Last night, Rachel Maddow raised the unanswered questions following Flynn’s resignation and asked how we’ll ever get them answered by the government in place, which includes an FBI director who might possibly be involved, an attorney general who might possibly be involved, and a Chairman of the House Intel Committee, who was part of Trump’s transition team.
Maddow started by offering an example of how Vladimir Putin has successfully silenced critics and opponents, offering a terrifying counterpoint to what’s going on here in the U.S.
Maddow tells the story of the head of the Ethics Committee in Russia’s parliament, who made $75,000 a year but owned several homes, nearly a dozen cars, and many large parcels of land. Rather than reveal how he afforded all these things, the official chose to resign when his wealth was exposed on a blog. The blogger who exposed him, Alexei, Navalny, became an activist figure in Russian politics, and said he would run against Putin next year when Putin’s term is up.
“At one level that makes us all surprised to learn that he’s still alive.”
She noted that just last week, Putin found a way to effectively disqualify Navalny from running against him:
“They found a remote regional court hundreds of miles from Moscow and they got that court to convict Navalny in some obscure scheme involving timber futures.”
And then she turned to our own situation, raising important questions about the Trump-Flynn-Russia connections that haven’t yet been answered:
How did Michael Flynn get named National Security Advisor when he was already under investigation by the FBI and the Army?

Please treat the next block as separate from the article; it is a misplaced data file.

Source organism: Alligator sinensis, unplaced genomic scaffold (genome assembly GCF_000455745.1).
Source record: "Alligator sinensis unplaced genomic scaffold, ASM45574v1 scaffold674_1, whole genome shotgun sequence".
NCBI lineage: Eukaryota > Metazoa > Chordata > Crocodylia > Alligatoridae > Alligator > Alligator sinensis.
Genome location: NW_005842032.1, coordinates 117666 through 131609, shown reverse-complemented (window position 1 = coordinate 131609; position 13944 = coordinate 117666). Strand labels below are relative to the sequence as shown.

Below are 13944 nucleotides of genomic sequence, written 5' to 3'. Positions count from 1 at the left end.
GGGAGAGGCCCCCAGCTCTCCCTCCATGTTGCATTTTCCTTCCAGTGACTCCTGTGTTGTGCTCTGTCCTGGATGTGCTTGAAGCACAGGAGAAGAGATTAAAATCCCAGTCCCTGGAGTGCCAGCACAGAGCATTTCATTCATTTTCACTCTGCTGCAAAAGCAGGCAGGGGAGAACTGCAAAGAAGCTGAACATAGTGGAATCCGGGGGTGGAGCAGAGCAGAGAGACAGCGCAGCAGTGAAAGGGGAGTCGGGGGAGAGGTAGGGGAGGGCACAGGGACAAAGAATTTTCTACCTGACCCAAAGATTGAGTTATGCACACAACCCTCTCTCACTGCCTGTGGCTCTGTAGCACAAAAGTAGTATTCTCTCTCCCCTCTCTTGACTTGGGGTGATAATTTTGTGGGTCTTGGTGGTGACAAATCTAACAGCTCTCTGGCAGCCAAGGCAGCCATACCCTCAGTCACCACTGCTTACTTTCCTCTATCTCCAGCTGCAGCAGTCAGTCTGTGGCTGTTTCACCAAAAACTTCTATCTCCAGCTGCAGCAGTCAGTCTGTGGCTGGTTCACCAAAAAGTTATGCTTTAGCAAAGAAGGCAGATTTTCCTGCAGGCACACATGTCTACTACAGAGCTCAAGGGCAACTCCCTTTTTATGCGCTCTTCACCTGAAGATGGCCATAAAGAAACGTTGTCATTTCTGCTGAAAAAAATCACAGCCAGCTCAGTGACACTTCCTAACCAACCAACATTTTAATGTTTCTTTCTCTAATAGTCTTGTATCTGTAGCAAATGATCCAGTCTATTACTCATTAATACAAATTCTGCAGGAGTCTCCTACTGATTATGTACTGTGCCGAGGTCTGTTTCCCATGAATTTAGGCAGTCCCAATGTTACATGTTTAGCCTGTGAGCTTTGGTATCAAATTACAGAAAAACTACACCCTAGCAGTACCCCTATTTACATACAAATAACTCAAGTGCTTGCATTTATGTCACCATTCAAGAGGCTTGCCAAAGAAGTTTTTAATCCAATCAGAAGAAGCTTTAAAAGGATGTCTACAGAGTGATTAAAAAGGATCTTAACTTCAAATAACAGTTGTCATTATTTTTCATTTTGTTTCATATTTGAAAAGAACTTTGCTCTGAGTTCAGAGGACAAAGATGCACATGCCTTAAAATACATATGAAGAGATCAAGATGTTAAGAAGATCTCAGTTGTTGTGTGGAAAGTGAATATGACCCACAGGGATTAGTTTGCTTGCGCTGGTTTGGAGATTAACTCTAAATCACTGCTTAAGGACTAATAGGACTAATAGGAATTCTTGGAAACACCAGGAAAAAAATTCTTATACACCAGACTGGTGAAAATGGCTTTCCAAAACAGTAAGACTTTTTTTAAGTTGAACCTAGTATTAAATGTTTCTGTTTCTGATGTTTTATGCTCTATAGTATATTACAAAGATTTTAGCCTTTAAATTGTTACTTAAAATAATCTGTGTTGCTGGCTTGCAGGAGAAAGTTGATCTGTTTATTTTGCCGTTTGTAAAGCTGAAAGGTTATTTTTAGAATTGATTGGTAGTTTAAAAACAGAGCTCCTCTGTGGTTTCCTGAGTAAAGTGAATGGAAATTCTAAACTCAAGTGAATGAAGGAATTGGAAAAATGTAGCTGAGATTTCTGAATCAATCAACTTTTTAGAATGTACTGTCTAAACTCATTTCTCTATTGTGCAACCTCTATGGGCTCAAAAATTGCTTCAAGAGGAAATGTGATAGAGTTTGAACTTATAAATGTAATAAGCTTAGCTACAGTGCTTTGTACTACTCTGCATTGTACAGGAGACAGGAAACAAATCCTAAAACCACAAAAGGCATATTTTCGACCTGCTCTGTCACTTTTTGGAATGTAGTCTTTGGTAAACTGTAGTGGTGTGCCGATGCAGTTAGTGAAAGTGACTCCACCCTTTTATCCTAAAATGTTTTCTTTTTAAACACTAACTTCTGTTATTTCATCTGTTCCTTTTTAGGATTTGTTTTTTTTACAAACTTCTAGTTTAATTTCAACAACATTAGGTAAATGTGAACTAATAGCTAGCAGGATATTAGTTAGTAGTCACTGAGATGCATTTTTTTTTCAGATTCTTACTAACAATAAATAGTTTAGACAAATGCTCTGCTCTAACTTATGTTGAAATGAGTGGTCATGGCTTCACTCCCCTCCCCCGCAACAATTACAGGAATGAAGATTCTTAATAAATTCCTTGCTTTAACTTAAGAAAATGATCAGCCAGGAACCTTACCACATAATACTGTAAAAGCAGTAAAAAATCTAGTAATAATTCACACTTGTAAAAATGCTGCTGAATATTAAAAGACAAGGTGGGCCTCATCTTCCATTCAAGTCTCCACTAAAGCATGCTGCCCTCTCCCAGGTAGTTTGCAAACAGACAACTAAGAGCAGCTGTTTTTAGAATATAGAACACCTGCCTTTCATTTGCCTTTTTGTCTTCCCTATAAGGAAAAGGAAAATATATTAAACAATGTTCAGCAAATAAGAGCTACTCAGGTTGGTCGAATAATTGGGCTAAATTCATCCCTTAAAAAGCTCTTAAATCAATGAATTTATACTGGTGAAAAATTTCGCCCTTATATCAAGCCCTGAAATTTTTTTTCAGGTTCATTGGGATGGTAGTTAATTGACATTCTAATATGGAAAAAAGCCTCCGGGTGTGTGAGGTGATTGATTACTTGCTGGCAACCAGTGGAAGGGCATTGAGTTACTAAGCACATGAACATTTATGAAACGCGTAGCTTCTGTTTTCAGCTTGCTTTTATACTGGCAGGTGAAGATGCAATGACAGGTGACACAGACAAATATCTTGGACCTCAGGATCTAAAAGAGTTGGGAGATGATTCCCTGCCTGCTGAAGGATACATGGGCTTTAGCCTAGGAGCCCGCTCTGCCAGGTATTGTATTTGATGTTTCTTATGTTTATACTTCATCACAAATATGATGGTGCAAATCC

Did Flynn lie to the FBI during his first days as NSA about his conversations with Russia, which would be a felony?
Has Attorney General Jeff Sessions interfered with the FBI investigation of Flynn or the investigation of the Trump campaign and its contacts with Russia in any way? Because acting Attorney General Sally Yates told White House counsel at the end of January that Flynn had contacts with the Russian government that were undermining Obama sanctions and was vulnerable to blackmail.
Why did the White House take no action for weeks and continue to allow Michael Flynn to have unobscured and unilateral access to the president?
Did Flynn help the Russians interfere in U.S. elections? Will that charge be investigated? Will it be prosecuted if it turns out to be true?
Maddow then noted how the top Trump officials are either saying “there’s nothing to see here” or were so embedded in Trump’s transition team at national security levels that they have no motivation to investigate the Trump transition and can’t in any way do it fairly.
“So. Rule of Law. The National Security Advisor is out. No National Security Advisor has ever been forced out in 24 days. No National Security Advisor has ever been forced out in circumstances this scandalous and I’m including the ones who were convicted or pled guilty to felonies. The White House’s behavior and the president’s behavior around this ouster is bizarre and unexplained, and in some cases it’s inexplicable. The allegations here about national security risks and the undermining of the U.S. government by a foreign power – these are as serious as anything that has ever been alleged against any president not just in modern times but ever. And the question tonight is where is the rule of law? What’s the remedy for that? Where are we thinking the investigation is going to come from here?”
Maddow then talks to Rep. Adam Schiff about whether Americans can get an impartial Trump inquiry. Will our government even try to get to the bottom of it?